All at sea

Detail of printed textile – ‘Ship’s Tack’ by Ingrid Pollard at the Foundling Museum – displayed next to Casali’s painting of the Adoration of the Magi

The London Foundling Museum is currently displaying the exhibition Fighting Talk: One boy’s journey from abandonment to Trafalgar. It tells the story of George King (1787-1857), a foundling boy who wrote a memoir of his life. As far as we know it is the only known autobiography of someone admitted to the Foundling Hospital in the eighteenth-century. It allows us to follow his story from life at the Hospital, via his employment at a confectioner’s shop, then as a sailor fighting at the Battle of Trafalgar. His story ends with his life as a Greenwich pensioner.

Alongside this historical narrative, the Hospital commissioned an artist’s response and it includes some textile pieces. This work is by award-winning artist, photographer and researcher, Ingrid Pollard and is called Ship’s Tack. It refers to George’s personal life as well as a wider naval history and its associations with trade and slavery. Pollard’s two textile hangings refer to the names of people and places which she sees as anchor points in George’s life. As curtains they feel to me as they are offering glimpses of a life, but also reference the sails of the ship which allowed the ship to catch the wind and cross the ocean, but were probably made by slave labour.

George King was so named as an act of patriotism, at the request of one of the lady supporters of the Hospital. It is fitting then that one of Pollard’s printed voiles is placed next the portrait of King George II, the first patron of the Hospital and the man who signed its Royal Charter.

Pollard’s printed voile next to the portrait of King George II in the Picture Gallery of the London Foundling Museum

Pollard’s textiles are not the only fabric items on display. In Fighting Talk there are also items of clothing similar to those worn by George as a boy (at the Foundling Hospital), as a sailor, and as an elderly man (at Greenwich Hospital).

A drawstring bag – a common item used by sailors to hold items such as a ‘housewife’ which was used for sewing items.

The drawstring bag would probably have held a ‘housewife’ or hussif – a sewing kit which all sailors owned. This allowed them to make repairs to their clothes and ensure they were neat at all times. They may even have mended the sails of the ships. Sewing and mending were skills George King would have learned as a foundling boy. This item also reminded me of some of my own work, made for EAST’s 2014 exhibition – Between the Lines which took as its starting point the 1914-18 global conflict we now know as World War One. The work I did for that exhibition is shown below. That piece referenced ‘Lady Smith-Dorrien’s Hospital Bag Fund’ – a charity providing bags for military personnel (on land and at sea) to keep their belongings safe.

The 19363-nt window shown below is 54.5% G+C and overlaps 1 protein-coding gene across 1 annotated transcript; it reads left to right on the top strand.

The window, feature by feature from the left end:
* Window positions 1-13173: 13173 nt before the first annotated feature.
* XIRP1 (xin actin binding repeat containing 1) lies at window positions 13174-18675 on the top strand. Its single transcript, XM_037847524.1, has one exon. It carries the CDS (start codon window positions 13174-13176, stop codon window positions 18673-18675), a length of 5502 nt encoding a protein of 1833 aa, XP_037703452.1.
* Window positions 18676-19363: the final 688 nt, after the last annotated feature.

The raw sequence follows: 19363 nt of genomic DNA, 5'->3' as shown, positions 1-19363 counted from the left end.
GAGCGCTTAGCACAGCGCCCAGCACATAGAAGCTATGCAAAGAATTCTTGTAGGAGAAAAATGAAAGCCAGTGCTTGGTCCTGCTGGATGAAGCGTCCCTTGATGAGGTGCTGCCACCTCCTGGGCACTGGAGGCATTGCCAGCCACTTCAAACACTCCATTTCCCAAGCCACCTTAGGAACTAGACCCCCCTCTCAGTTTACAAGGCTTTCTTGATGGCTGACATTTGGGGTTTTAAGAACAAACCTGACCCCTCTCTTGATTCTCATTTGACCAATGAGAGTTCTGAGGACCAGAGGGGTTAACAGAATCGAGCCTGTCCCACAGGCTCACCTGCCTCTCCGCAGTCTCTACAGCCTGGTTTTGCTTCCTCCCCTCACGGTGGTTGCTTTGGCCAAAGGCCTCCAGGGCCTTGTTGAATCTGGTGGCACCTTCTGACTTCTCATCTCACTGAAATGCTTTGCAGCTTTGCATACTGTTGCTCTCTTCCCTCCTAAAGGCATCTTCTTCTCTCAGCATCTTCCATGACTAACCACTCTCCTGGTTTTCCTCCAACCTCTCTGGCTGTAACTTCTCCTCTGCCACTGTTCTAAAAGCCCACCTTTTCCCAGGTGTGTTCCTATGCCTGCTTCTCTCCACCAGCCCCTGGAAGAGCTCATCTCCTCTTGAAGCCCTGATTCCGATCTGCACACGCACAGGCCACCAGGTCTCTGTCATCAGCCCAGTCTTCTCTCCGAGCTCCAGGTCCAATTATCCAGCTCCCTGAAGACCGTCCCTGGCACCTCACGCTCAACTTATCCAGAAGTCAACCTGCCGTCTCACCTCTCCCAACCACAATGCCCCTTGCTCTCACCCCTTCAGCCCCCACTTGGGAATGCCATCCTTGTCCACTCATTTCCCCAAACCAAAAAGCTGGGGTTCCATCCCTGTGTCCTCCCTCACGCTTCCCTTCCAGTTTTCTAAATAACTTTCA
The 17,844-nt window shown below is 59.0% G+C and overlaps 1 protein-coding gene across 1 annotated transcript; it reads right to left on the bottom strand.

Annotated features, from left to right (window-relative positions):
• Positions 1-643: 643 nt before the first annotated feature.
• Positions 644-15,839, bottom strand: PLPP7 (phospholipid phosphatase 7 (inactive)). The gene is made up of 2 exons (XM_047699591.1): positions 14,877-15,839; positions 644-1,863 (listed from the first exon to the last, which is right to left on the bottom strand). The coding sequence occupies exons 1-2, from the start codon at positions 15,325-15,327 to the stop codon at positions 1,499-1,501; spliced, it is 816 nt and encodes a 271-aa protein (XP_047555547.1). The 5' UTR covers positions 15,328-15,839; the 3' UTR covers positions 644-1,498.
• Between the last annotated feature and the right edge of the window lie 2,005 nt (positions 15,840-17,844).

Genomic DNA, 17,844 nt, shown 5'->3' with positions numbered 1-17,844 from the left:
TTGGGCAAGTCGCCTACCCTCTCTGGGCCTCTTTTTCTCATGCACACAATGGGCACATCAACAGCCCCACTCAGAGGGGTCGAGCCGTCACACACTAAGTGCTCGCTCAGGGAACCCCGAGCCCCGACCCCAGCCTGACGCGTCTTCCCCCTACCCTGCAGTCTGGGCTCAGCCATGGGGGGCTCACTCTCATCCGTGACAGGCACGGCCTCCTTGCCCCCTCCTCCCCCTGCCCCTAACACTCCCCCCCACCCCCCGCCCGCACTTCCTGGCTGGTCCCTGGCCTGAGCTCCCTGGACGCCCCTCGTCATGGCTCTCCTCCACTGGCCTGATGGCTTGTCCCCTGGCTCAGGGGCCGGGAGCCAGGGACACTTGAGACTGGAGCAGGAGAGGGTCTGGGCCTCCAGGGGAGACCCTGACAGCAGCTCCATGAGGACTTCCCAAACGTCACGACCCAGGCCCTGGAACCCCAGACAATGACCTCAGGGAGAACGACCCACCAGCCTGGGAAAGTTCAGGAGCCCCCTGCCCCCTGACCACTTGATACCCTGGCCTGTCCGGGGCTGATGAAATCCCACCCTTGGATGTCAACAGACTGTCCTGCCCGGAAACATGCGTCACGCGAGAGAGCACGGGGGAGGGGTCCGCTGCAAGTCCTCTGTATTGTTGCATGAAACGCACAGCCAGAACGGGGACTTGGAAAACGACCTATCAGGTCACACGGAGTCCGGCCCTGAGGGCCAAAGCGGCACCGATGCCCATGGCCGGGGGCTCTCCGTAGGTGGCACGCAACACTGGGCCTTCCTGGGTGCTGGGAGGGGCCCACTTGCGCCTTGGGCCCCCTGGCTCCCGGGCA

My work from Between the Lines, at Braintree Museum, Essex .

Perhaps one of the most surprising pieces of textiles on display is a fragment of the actual flag draped over Lord Nelson’s coffin. It is particularly relevant for the story of George King who was on board the ship that towed Victory back to port.

A piece of the flag draped over Nelson’s coffin on display at Fighting Talk

Fighting Talk and Ship’s Tack both reference global trade and links to slavery, and this was particularly relevant in the production of textiles in the eighteenth century. However, as one of the films on display reminds us, certain areas of the fashion industry still rely on slave labour to produce goods for fast fashion in the twenty-first century. Pollard’s seemingly ‘innocent’ ships dotted around the Museum are a reminder of this often hidden history. Her work consists of innocent paper boats such as a child might make. They are in fact ceramic – a reminder that things are not always as they are seen? To me this suggests the need to play close attention to the world around us and not take things on face value and to question what the story is behind it.

One of Ingrid Pollard’s ceramic boats as part of Ship’s Tack – here displayed on the Court Room fireplace where an image of cherub’s and a ship on Rysbrack’s fireplace remind us that the original plan for foundling boys was to be employed in the navy – particularly the merchant navy.

Both Fighting Talk and Ship’s Tack are on display at the Foundling Museum in London until 27 February 2022. For those unable to visit the Museum in person it is also possible to take a virtual tour of Fighting Talk exhibition on line.

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